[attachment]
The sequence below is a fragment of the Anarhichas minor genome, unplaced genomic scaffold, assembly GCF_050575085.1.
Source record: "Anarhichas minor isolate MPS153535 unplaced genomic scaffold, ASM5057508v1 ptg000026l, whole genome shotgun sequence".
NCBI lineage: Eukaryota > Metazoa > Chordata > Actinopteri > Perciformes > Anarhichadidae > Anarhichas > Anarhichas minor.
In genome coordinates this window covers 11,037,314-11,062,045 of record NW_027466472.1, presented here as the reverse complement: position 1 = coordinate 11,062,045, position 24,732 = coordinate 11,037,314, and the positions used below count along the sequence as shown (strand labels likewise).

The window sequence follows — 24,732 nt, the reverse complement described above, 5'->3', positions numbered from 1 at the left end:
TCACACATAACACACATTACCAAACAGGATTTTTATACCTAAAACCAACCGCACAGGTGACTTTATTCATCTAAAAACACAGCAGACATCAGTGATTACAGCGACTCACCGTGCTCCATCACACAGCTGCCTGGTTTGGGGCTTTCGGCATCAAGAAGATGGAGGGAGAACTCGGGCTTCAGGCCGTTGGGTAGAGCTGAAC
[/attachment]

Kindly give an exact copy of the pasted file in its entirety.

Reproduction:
The sequence below is a fragment of the Anarhichas minor genome, unplaced genomic scaffold, assembly GCF_050575085.1.
Source record: "Anarhichas minor isolate MPS153535 unplaced genomic scaffold, ASM5057508v1 ptg000026l, whole genome shotgun sequence".
NCBI lineage: Eukaryota > Metazoa > Chordata > Actinopteri > Perciformes > Anarhichadidae > Anarhichas > Anarhichas minor.
In genome coordinates this window covers 11,037,314-11,062,045 of record NW_027466472.1, presented here as the reverse complement: position 1 = coordinate 11,062,045, position 24,732 = coordinate 11,037,314, and the positions used below count along the sequence as shown (strand labels likewise).

The window sequence follows — 24,732 nt, the reverse complement described above, 5'->3', positions numbered from 1 at the left end:
TCACACATAACACACATTACCAAACAGGATTTTTATACCTAAAACCAACCGCACAGGTGACTTTATTCATCTAAAAACACAGCAGACATCAGTGATTACAGCGACTCACCGTGCTCCATCACACAGCTGCCTGGTTTGGGGCTTTCGGCATCAAGAAGATGGAGGGAGAACTCGGGCTTCAGGCCGTTGGGTAGAGCTGAAC